One thing that doesn’t change about human nature is the desire to fashion our own gods. What the Hebrew people did in asking Aaron to fashion them a god is not different from what people have always done and continue to do – create God in their own likeness and in accordance with their own desire.
There are many versions of God that humanity has created. Here are a few –
The God who loves me but not you.
This is a God very much designed and perpetuated by some churches and some church people. It says God loves us because we are so good, and he doesn’t love you because you are not good, or at least not as good as we want you to be or in the way we want you to be or in comparison to us. This is a God who, it is claimed by some religious people, can’t hear the prayers of certain groups or won’t bless certain groups, or doesn’t like certain groups. This is the God of the Pharisee who, as he prayed by the tax collector said God, I thank you that I am not like other men – robbers, evildoers, adulterers – or even like this tax collector. I fast twice a week and give a tenth of all I get (Luke 18:11-12).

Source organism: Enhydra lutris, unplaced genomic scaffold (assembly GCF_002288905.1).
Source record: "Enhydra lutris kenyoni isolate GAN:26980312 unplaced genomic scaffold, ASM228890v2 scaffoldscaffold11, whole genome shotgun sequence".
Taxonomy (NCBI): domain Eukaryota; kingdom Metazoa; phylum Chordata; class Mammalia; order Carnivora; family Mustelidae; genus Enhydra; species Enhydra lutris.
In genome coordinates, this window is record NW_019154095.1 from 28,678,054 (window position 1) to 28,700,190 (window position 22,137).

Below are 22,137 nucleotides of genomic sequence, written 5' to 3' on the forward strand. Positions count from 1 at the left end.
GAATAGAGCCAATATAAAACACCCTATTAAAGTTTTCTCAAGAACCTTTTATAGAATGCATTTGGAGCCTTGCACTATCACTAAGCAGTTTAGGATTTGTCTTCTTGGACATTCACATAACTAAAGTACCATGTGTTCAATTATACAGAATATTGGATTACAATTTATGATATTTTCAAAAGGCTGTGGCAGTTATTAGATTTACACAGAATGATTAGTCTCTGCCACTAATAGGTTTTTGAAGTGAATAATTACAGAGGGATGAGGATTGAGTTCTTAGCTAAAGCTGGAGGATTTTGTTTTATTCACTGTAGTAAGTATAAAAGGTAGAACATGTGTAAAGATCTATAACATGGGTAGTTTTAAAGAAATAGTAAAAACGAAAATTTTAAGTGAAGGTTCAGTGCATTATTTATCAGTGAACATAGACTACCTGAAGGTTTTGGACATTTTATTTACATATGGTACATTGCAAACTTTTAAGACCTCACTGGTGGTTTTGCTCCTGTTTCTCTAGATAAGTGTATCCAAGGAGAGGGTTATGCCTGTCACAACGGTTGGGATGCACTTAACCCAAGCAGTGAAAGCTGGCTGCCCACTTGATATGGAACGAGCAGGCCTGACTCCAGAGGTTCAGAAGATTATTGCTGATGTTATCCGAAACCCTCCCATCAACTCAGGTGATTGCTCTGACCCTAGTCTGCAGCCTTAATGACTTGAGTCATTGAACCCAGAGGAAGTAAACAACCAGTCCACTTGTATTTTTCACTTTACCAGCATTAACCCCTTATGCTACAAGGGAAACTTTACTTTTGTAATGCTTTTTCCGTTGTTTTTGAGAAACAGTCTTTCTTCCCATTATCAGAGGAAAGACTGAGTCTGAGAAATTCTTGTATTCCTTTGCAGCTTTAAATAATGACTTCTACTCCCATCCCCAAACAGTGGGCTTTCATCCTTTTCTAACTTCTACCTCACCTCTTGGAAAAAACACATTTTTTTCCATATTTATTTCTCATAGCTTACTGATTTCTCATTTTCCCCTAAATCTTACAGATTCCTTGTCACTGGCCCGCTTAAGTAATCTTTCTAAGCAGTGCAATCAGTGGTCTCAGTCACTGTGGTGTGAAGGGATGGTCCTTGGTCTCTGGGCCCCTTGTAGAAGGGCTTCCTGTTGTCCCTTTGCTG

It is very, very presumptuous when people start deciding who God should love and who God does love. It is, I would say, the height of arrogance to try to say who God should love and does love.
The Partisan God.
There are some variations that go along with the partisan God, but it goes generally like this – I don’t have a political opinion; I have God’s political opinion. And amazingly, God’s opinion just happens to line up with that person’s political point of view.
The Bible is a very political, but it’s political in a different way from how we often think of politics. God is political most often in the Bible by way of justice. In the Old Testament, for example, the prophets often bring a message of God’s displeasure with the financial and social inequities that were present in the world then and still exist today. The prophets decried the way that so many people, especially the poor, were kept in financial bondage as a way of benefitting some people. Some things don’t change, do they?